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  15. Jane Duran (2006). Yoruba Work and Art Categorization. Philosophia Africana 9 (1):35-40.
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  16. Parker English & Nancy Steele Hamme (1996). Using Art History and Philosophy to Compare a Traditional and a Contemporary Form of African Moral Thought. Journal of Social Philosophy 27 (2):204-233.
  17. Nissio Fiagbedzi (2005). An Essay on the Nature of the Aesthetic in the African Musical Arts. S.N.].
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  18. Douglas Fraser (1974). African Art as Philosophy. Interbook.
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  19. Barry Hallen (2000). The Good, the Bad, and the Beautiful: Discourse About Values in Yoruba Culture. Indiana University Press.
    A variety of ordinary language philosophy, focusing on epistemology, ethical values, and aesthetic values in an African context.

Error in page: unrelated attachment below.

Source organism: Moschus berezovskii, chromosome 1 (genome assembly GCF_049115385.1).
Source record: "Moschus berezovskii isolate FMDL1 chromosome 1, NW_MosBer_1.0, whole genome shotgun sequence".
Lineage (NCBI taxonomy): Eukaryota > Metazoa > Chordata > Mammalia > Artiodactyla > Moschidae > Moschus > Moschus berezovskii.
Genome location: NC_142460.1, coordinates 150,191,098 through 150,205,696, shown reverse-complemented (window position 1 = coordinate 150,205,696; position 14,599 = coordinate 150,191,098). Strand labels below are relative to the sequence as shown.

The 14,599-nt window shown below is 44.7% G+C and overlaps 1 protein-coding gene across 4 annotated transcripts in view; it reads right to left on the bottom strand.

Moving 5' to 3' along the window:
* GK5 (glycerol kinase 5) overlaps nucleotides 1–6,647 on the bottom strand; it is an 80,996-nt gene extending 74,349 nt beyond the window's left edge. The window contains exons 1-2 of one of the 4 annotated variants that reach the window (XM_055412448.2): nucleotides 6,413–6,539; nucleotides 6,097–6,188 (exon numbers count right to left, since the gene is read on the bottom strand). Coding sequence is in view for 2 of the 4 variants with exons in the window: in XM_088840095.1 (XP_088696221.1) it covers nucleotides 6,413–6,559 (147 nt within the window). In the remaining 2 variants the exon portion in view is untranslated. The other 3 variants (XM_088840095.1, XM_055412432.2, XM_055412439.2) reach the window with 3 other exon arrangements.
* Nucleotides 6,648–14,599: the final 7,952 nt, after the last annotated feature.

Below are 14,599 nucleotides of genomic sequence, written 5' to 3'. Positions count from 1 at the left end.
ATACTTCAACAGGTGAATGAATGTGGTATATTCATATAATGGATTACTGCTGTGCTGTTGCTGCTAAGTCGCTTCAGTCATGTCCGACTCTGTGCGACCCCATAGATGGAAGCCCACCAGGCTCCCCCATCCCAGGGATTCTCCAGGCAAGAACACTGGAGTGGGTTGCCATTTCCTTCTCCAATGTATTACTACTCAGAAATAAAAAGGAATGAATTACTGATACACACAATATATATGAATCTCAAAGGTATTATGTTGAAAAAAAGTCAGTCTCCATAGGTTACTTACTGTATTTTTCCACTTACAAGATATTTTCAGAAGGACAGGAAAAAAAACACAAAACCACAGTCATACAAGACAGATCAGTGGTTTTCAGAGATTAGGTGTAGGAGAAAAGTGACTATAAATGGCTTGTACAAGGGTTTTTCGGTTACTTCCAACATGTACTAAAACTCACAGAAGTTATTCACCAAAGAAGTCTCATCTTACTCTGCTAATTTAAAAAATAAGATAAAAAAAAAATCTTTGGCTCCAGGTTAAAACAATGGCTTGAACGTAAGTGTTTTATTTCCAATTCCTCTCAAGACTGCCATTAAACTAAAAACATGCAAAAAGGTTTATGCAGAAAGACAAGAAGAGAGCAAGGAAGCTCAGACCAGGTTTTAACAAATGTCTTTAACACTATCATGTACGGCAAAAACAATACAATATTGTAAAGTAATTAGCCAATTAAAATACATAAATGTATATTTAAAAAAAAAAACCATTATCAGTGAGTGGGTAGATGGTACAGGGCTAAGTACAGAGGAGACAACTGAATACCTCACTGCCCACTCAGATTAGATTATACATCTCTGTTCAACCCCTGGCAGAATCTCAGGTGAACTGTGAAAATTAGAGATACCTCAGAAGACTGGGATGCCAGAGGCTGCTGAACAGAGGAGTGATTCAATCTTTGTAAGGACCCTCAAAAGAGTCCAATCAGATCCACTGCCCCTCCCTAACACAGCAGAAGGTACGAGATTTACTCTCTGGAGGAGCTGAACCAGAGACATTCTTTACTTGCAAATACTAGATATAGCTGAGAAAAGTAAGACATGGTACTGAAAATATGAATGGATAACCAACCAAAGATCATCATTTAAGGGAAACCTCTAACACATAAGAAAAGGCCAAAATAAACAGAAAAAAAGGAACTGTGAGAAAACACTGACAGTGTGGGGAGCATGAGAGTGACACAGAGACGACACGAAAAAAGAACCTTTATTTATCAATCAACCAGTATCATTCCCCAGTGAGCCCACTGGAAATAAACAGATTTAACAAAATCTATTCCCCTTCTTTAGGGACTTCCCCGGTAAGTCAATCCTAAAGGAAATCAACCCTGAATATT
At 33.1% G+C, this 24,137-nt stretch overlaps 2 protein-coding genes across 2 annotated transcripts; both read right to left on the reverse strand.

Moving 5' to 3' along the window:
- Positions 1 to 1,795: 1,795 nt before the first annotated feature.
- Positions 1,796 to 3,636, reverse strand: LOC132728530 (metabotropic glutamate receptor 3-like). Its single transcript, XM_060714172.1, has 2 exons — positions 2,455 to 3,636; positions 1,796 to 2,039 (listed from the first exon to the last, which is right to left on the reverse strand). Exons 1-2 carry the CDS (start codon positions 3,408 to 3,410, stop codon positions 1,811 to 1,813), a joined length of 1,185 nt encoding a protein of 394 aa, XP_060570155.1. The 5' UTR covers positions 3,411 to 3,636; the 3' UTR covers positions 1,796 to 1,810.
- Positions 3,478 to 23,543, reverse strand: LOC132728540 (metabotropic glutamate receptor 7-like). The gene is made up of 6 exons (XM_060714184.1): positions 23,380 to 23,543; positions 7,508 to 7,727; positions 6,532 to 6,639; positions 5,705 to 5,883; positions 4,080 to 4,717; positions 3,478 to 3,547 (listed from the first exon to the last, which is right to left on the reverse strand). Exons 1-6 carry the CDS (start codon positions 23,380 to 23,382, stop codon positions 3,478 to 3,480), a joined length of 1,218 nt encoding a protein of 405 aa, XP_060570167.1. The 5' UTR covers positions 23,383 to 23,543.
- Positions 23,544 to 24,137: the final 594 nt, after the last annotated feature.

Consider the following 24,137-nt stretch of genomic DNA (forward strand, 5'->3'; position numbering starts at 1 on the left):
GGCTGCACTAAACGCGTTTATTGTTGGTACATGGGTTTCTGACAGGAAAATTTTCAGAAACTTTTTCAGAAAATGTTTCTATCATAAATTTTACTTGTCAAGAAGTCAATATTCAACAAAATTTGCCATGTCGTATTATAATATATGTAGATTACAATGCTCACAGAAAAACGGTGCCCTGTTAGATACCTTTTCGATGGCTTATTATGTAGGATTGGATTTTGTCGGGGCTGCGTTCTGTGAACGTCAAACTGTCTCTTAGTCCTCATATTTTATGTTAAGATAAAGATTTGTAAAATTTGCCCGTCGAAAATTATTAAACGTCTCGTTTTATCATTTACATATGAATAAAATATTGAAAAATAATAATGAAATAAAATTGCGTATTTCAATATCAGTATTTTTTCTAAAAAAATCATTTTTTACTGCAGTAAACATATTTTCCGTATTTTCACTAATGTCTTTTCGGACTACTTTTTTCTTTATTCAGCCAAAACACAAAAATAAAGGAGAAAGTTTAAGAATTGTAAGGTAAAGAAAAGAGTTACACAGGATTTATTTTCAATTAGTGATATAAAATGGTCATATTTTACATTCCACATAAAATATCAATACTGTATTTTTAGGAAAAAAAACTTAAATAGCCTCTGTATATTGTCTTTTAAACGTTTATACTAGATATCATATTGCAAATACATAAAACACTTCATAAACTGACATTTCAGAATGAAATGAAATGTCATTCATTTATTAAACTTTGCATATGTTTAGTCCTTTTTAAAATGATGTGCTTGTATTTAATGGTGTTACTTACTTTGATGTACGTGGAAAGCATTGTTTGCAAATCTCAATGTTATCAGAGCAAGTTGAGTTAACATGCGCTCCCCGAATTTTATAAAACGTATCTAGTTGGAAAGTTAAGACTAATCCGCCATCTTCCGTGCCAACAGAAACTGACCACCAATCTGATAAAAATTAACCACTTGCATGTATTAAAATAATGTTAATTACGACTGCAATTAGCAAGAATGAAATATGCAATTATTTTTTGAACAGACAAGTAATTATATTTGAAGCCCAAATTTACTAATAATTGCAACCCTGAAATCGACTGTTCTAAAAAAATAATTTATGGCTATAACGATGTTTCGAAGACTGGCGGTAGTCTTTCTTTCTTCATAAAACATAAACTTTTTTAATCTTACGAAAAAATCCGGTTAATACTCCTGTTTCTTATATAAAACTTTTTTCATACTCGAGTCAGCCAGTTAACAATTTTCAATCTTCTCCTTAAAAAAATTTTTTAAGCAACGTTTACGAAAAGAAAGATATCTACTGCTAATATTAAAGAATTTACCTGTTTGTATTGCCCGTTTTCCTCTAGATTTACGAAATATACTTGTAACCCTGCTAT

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  20. Barry Hallen (2000). The Good, the Bad, and the Beautiful: Discourse About Values in Yoruba Culture. Indiana University Press.
    The Good, the Bad, and the Beautiful Discourse about Values in Yoruba Culture Barry Hallen Reveals everyday language as the key to understanding morals and ethics in Yoruba culture. "This contrasts with any suggestion that in Yoruba or, more generally, African society, moral thinking manifests nothing much more than a supine acquiescence in long established communal values.... Hallen renders a great service to African philosophy." —Kwasi Wiredu In Yoruba culture, morality and moral values are intimately linked to aesthetics. The purest (...)